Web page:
Running back

Melvin Gordon, Los Angeles Chargers

Gordon is often overlooked by the fantasy masses because he doesn’t make enough splashy plays. For this reason alone, he is not included in fantasy’s top tier of running backs, but he should be. Gordon is one of the rare workhorse backs in fantasy football who is not only a workhorse from a snap standpoint but also in his involvement in the passing game. Gordon finished in the top-seven of all running backs in targets last season and Chargers head coach Anthony Lynn now wants to use him even more in the passing game. The absence of tight end Hunter Henry should also lead to more of a reliance in the red zone on Gordon, who was already heavily involved in 2017 with the seventh-most carries inside the 5-yard line. The Chargers have added Mike Pouncey at center and will return Forrest Lamp at guard. Both players should make an immediate impact in the run game and on screen passes further helping Gordon’s cause.

Jordan Howard, Chicago Bears

It appears Howard is viewed as a poor fit for Matt Nagy’s new offensive scheme, but it’s hard for me to figure out why. Howard has averaged nearly 2 yards per carry more on shotgun runs (Nagy will lean more heavily on plays from the shotgun). Meanwhile, those same naysayers claim Tarik Cohen is a better fit for the scheme despite limitations given his size and the fact that Nagy has hinted the second-year back will play more of a Tyreek Hill-esque role in his scheme. All offseason Nagy has backed Howard as a three-down back capable of improving as a receiver in his new scheme. Despite finishing as the RB10 and RB13 in his first two NFL seasons, Howard is coming off the board as the RB17. We’re here for the increased scoring opportunities and targets for Howard in an offense that is set to see positive regression with breakout potential due to its creativity.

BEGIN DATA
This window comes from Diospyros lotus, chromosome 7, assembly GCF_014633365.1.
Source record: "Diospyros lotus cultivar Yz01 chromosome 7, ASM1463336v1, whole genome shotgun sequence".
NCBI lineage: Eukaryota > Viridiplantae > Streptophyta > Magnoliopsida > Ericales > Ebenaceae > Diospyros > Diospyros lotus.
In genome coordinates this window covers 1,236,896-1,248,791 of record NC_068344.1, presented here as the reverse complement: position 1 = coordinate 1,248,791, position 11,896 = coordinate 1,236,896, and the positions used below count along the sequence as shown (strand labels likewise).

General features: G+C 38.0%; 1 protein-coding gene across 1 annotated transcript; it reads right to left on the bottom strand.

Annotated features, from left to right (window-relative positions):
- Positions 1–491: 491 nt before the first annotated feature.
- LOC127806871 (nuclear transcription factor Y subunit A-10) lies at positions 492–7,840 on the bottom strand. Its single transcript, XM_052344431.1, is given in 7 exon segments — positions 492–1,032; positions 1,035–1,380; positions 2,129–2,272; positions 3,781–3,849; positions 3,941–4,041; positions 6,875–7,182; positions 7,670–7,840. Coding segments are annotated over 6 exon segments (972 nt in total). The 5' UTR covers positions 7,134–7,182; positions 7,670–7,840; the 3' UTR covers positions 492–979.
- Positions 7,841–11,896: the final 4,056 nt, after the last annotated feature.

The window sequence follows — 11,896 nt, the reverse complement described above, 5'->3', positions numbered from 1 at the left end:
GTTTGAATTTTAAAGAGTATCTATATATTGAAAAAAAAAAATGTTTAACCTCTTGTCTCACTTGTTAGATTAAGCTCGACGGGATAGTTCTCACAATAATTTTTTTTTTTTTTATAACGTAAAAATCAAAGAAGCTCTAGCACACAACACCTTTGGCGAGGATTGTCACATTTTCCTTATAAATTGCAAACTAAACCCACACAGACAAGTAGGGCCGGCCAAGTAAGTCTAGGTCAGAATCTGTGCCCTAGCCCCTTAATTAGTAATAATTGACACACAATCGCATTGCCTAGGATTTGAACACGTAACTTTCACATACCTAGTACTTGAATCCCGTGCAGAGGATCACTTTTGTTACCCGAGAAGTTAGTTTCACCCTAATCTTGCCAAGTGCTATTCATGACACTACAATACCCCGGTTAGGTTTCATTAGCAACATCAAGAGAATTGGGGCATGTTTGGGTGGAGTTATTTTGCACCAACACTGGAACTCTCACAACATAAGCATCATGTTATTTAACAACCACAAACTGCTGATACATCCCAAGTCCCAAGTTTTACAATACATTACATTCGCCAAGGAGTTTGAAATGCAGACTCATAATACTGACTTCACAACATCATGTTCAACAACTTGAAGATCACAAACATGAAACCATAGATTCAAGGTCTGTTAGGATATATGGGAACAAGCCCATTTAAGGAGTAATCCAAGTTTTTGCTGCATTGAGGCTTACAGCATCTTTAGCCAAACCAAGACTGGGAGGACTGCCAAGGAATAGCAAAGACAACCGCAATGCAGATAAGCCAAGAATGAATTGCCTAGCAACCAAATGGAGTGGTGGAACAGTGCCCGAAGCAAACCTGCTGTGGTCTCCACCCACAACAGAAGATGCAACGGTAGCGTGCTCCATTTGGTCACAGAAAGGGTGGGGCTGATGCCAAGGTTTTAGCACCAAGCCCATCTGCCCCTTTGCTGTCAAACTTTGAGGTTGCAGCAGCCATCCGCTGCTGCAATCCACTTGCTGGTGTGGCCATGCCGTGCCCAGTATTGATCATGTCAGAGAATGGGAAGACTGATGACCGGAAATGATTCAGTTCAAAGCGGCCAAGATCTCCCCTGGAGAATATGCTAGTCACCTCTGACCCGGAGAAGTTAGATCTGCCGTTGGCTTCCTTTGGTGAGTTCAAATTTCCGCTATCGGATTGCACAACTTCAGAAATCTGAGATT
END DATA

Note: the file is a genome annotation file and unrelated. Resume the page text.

Wide receiver

Jarvis Landry, Cleveland Browns

Josh Gordon was being drafted as the clear-cut WR1 in Cleveland all offseason until he didn’t show up for the start of training camp and has yet to report. Despite the fact that Landry finished as the WR4, WR13, and WR9 overall in his past three seasons, respectively, he is currently coming off the board at an ADP of WR23 — and that is after the Hard Knocks episode 1 boost. Landry has spent all training camp developing a budding rapport with starter Tyrod Taylor. Brown offensive coordinator Todd Haley has plans to use him more downfield and we saw that in the preseason opener. Landry has a much better chance to finish as a target hog than expected and you can get him for the price of a back-end WR2.